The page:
Secretary Mike Naig: Celebrating a Champion – Iowa Agriculture

Tis the season for March Madness and celebrating champions.

Earlier this month at the state tournaments for Iowa high school girls and boys basketball, schools from every corner of Iowa were crowned as state champions, the culmination of a season of hard work, hours of practice, and unmatched tenacity. Now with college basketball’s tournaments taking center stage, Iowans have a lot to cheer for in the weeks ahead as Iowa State, Iowa, and Drake, as well as many of our smaller colleges, compete for bragging rights, championships and glory.

Mike Niag Headshot

Iowa Secretary of Agriculture Mike Naig

In addition to celebrating our teams this month, we also celebrate Iowa agriculture during Iowa Ag Week from March 17 to 23. Iowa agriculture has long been a champion for consumers, near and far, providing high quality and reliable food, fuel, and fiber.

National Ag Day on March 19 and Iowa Ag Week are the perfect opportunities for all of Iowa to shine a bright light on the industry that we know and love. And we certainly have a lot to celebrate.

When it comes to agricultural production, Iowa is punching well above its weight. The recently released Census of Agriculture pegs the value of Iowa crops and livestock at nearly $44 billion annually. That ranks us second in the country, only behind California, which has nearly three times the land and more than 12 times the population. Iowa ranks first in production for several commodities including corn, eggs, pork, ethanol, and biodiesel, and ranks highly in soybeans, beef, dairy and turkey.

Agriculture is our state’s top industry, fueling economic growth across the state and creating thousands of well-paying jobs and careers. Approximately one in five Iowans are employed directly because of agriculture, including many who live in our small towns and rural communities.

Iowa farmers are incredibly efficient, relentlessly innovative, and always looking for ways to be more sustainable and produce more with less. We are continually adding value to the commodities we grow, whether that’s turning a bushel of corn or soybeans into livestock feed or a homegrown biofuel.

I’m proud of Iowa farmers’ achievements in production, as well as their commitment to protecting our state’s rich natural resources, including our soil and water. In 2023, for the second year in a row, we set a record for adoption of conservation practices. And we want to keep breaking records, which is why public and private partners across Iowa are focused on accelerating the implementation of proven practices.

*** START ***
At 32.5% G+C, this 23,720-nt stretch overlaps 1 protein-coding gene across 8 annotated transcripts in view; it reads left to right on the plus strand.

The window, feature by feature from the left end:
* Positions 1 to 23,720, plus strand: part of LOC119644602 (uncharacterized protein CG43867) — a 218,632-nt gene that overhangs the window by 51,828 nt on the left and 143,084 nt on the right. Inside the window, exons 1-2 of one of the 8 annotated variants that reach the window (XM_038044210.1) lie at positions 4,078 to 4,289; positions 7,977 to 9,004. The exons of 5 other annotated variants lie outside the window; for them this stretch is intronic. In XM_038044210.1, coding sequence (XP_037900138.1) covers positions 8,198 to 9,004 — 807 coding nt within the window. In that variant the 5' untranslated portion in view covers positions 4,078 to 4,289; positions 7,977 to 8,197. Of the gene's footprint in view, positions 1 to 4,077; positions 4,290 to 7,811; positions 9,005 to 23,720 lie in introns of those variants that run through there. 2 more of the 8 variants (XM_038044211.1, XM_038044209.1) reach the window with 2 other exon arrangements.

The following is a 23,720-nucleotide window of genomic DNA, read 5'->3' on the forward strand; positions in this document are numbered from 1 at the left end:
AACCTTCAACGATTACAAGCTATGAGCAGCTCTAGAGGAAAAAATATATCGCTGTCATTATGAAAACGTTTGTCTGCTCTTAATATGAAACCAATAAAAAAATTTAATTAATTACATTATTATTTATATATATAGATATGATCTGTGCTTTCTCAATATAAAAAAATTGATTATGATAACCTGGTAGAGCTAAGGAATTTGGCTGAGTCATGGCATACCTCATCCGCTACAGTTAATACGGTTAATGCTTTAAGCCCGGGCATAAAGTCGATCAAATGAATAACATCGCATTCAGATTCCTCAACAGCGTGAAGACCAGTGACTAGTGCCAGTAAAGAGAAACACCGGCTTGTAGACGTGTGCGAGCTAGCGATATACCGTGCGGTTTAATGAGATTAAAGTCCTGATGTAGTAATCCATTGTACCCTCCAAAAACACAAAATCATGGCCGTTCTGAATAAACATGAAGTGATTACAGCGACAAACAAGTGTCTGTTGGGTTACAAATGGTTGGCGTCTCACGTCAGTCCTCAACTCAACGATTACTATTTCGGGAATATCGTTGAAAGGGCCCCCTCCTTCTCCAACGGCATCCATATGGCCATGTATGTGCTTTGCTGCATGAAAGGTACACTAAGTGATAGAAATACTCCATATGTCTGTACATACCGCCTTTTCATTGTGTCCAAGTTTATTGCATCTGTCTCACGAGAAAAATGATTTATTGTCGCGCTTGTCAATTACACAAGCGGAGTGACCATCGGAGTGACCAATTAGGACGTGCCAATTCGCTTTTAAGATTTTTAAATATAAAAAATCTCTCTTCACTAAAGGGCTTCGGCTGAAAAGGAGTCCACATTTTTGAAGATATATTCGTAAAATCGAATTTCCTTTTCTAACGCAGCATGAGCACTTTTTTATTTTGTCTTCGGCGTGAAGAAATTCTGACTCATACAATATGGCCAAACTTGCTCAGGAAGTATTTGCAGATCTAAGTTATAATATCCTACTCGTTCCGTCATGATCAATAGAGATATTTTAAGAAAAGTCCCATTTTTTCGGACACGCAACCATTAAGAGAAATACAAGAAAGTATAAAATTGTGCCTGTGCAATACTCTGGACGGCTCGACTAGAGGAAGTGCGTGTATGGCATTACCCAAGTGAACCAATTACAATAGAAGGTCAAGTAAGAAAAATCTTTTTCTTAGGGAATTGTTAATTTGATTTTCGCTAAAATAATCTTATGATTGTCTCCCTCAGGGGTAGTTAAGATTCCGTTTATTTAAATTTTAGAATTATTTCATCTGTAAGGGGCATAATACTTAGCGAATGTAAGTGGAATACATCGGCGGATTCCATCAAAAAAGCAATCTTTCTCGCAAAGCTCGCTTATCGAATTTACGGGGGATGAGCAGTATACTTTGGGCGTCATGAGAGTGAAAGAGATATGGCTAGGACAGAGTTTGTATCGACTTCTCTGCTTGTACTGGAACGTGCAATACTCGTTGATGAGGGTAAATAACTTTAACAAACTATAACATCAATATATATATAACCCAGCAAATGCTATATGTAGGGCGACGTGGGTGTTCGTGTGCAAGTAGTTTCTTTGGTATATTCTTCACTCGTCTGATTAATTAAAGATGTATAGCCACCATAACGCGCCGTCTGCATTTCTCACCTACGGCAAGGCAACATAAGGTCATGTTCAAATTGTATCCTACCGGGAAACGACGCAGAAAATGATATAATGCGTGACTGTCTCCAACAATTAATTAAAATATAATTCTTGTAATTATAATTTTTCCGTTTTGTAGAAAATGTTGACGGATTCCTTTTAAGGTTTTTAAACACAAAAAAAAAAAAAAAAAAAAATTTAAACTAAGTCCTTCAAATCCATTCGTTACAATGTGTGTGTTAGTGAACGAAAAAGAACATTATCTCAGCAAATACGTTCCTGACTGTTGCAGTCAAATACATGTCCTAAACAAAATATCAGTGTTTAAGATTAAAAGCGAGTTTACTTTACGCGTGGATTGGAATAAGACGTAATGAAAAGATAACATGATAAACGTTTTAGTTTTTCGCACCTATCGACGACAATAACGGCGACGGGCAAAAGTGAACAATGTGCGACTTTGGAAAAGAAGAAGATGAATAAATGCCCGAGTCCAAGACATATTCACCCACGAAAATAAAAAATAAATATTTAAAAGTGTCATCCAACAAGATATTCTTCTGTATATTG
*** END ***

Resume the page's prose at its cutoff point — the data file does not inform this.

And as we celebrate Iowa Ag Week, we are also giving back to our communities through community involvement and volunteer service. This week, my team at the Iowa Department of Agriculture and Land Stewardship is volunteering at the Food Bank of Iowa. I’ve also invited the Iowa ag community, including our farm groups, commodity associations, agribusinesses, conservation partners and others, to give back in their own unique way.

Please join me this week as we celebrate Iowa agriculture and the hard-working men and women who keep our agriculture winning day in and day out. I’ve always said if you want a strong Iowa, you need a strong agriculture. Like the championship teams on the court, Iowa farmers are committed to putting in the time and effort and giving it their all to keep Iowa agriculture successful.

Happy National Ag Day and Iowa Ag Week!

Recipe by Iowa Secretary of Agriculture Mike Naig



  • 1 tsp. baking soda
  • 1 C. sour cream
  • 1 egg
  • 1 C. sugar
  • ½ C. milk
  • 2 tsp. baking powder
  • 1 tsp. salt
  • 3¼ C. flour


  • Mix sour cream and baking soda.
  • Beat egg, add sugar and milk and stir into sour cream mixture.
  • Mix flour, baking powder and salt. Combine with egg and sour cream mixture.
  • Cover bowl and chill in refrigerator for 1 hour until dough is sticky.
    Heat oven to 350°F.
  • On a floured surface, roll dough into 8-inch logs and form into pretzel or figure eight shape and place on cookie sheet.
  • Bake for 8-10 minutes until just brown on top. Do not overbake. Cool on a wire rack.